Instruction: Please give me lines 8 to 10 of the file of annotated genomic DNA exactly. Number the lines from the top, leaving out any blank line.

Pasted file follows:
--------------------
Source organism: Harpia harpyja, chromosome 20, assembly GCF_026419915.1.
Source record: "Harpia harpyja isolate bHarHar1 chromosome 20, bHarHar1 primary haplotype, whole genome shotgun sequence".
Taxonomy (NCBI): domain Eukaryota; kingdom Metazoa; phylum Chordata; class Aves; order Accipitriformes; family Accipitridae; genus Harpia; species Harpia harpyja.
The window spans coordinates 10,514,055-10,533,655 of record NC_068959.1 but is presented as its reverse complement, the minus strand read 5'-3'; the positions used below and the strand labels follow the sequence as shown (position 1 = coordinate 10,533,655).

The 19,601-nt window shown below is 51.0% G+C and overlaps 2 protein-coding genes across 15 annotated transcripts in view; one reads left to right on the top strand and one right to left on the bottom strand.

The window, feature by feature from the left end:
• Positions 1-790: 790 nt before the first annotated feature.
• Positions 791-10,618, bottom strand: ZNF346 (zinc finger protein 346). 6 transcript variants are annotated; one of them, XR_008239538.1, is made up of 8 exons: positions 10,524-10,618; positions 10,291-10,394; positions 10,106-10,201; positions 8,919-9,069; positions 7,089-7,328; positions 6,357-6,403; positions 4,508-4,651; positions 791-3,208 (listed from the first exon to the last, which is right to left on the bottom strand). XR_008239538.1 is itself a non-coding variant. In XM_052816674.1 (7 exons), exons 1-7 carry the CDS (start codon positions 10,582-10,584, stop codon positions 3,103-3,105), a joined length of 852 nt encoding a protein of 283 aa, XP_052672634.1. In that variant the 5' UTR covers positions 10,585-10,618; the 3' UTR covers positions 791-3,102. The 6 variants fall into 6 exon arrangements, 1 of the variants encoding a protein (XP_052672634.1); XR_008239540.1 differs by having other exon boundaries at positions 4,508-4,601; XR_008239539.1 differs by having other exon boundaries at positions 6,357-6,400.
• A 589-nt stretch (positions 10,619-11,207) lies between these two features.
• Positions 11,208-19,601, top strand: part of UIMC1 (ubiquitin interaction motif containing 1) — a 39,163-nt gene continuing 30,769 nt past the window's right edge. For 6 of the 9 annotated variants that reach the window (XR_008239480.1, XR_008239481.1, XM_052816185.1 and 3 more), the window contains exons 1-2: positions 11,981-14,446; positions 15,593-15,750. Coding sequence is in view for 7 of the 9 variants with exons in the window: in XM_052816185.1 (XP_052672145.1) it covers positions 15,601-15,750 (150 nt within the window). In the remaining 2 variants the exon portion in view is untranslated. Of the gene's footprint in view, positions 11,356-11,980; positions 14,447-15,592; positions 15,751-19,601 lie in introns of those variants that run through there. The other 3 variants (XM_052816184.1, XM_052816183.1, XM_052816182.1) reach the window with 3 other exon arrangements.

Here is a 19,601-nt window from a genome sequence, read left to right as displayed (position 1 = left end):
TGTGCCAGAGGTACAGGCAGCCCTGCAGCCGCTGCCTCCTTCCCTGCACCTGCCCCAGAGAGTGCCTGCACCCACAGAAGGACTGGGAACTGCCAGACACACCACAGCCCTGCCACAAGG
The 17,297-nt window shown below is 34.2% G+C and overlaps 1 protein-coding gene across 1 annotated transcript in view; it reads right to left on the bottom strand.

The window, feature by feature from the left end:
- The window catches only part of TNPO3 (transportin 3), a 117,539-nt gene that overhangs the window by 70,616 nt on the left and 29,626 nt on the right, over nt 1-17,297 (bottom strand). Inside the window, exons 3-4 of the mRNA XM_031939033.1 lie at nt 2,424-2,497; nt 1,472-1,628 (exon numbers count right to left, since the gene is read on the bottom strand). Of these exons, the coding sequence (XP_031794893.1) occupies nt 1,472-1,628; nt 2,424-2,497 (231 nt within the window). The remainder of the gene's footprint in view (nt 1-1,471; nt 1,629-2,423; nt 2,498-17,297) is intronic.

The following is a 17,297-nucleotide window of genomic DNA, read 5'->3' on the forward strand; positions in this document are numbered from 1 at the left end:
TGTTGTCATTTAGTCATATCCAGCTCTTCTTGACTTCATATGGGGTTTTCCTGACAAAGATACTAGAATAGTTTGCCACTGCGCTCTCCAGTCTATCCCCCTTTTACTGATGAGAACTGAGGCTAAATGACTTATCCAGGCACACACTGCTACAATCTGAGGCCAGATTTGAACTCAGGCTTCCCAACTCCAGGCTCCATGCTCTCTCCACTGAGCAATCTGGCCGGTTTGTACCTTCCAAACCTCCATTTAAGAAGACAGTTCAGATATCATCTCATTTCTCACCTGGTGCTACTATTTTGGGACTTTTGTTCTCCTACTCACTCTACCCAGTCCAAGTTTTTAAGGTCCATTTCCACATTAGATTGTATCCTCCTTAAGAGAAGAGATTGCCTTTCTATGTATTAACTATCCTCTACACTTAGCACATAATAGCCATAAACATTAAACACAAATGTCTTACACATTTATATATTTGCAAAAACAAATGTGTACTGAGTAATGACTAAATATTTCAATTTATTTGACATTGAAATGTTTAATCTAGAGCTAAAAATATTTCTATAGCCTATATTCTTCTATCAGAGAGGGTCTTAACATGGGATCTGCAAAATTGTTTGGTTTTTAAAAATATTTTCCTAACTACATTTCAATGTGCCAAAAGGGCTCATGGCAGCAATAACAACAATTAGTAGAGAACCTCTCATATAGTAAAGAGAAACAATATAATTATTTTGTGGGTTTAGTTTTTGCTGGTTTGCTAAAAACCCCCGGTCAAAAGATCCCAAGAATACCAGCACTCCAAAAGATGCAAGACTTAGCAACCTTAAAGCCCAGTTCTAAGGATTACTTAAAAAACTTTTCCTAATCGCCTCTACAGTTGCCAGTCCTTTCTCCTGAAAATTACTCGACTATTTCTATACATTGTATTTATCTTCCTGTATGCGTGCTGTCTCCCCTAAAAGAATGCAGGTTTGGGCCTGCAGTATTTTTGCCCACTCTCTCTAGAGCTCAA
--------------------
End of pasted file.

• Positions 791-10,618, bottom strand: ZNF346 (zinc finger protein 346). 6 transcript variants are annotated; one of them, XR_008239538.1, is made up of 8 exons: positions 10,524-10,618; positions 10,291-10,394; positions 10,106-10,201; positions 8,919-9,069; positions 7,089-7,328; positions 6,357-6,403; positions 4,508-4,651; positions 791-3,208 (listed from the first exon to the last, which is right to left on the bottom strand). XR_008239538.1 is itself a non-coding variant. In XM_052816674.1 (7 exons), exons 1-7 carry the CDS (start codon positions 10,582-10,584, stop codon positions 3,103-3,105), a joined length of 852 nt encoding a protein of 283 aa, XP_052672634.1. In that variant the 5' UTR covers positions 10,585-10,618; the 3' UTR covers positions 791-3,102. The 6 variants fall into 6 exon arrangements, 1 of the variants encoding a protein (XP_052672634.1); XR_008239540.1 differs by having other exon boundaries at positions 4,508-4,601; XR_008239539.1 differs by having other exon boundaries at positions 6,357-6,400.
• A 589-nt stretch (positions 10,619-11,207) lies between these two features.
• Positions 11,208-19,601, top strand: part of UIMC1 (ubiquitin interaction motif containing 1) — a 39,163-nt gene continuing 30,769 nt past the window's right edge. For 6 of the 9 annotated variants that reach the window (XR_008239480.1, XR_008239481.1, XM_052816185.1 and 3 more), the window contains exons 1-2: positions 11,981-14,446; positions 15,593-15,750. Coding sequence is in view for 7 of the 9 variants with exons in the window: in XM_052816185.1 (XP_052672145.1) it covers positions 15,601-15,750 (150 nt within the window). In the remaining 2 variants the exon portion in view is untranslated. Of the gene's footprint in view, positions 11,356-11,980; positions 14,447-15,592; positions 15,751-19,601 lie in introns of those variants that run through there. The other 3 variants (XM_052816184.1, XM_052816183.1, XM_052816182.1) reach the window with 3 other exon arrangements.